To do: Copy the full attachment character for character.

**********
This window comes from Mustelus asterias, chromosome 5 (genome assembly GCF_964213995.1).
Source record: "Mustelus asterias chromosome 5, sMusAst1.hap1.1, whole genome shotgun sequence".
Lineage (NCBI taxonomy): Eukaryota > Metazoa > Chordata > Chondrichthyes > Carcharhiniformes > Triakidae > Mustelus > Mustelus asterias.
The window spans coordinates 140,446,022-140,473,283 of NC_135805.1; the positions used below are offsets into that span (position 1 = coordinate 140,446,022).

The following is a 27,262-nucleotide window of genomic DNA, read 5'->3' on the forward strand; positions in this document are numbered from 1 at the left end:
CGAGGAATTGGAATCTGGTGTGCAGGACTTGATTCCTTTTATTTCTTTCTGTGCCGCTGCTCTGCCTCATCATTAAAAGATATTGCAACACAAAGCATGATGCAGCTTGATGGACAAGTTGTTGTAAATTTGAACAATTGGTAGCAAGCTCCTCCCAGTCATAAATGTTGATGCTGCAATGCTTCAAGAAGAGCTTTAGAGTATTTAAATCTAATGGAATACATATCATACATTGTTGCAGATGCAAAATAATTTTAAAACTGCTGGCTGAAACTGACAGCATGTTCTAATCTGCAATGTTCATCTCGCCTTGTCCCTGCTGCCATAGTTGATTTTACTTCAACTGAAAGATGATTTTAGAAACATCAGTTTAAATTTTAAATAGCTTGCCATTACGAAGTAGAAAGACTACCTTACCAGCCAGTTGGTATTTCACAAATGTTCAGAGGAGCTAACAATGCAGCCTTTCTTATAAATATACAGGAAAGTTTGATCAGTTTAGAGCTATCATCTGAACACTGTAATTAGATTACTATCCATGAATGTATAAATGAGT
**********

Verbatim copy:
This window comes from Mustelus asterias, chromosome 5 (genome assembly GCF_964213995.1).
Source record: "Mustelus asterias chromosome 5, sMusAst1.hap1.1, whole genome shotgun sequence".
Lineage (NCBI taxonomy): Eukaryota > Metazoa > Chordata > Chondrichthyes > Carcharhiniformes > Triakidae > Mustelus > Mustelus asterias.
The window spans coordinates 140,446,022-140,473,283 of NC_135805.1; the positions used below are offsets into that span (position 1 = coordinate 140,446,022).

The following is a 27,262-nucleotide window of genomic DNA, read 5'->3' on the forward strand; positions in this document are numbered from 1 at the left end:
CGAGGAATTGGAATCTGGTGTGCAGGACTTGATTCCTTTTATTTCTTTCTGTGCCGCTGCTCTGCCTCATCATTAAAAGATATTGCAACACAAAGCATGATGCAGCTTGATGGACAAGTTGTTGTAAATTTGAACAATTGGTAGCAAGCTCCTCCCAGTCATAAATGTTGATGCTGCAATGCTTCAAGAAGAGCTTTAGAGTATTTAAATCTAATGGAATACATATCATACATTGTTGCAGATGCAAAATAATTTTAAAACTGCTGGCTGAAACTGACAGCATGTTCTAATCTGCAATGTTCATCTCGCCTTGTCCCTGCTGCCATAGTTGATTTTACTTCAACTGAAAGATGATTTTAGAAACATCAGTTTAAATTTTAAATAGCTTGCCATTACGAAGTAGAAAGACTACCTTACCAGCCAGTTGGTATTTCACAAATGTTCAGAGGAGCTAACAATGCAGCCTTTCTTATAAATATACAGGAAAGTTTGATCAGTTTAGAGCTATCATCTGAACACTGTAATTAGATTACTATCCATGAATGTATAAATGAGT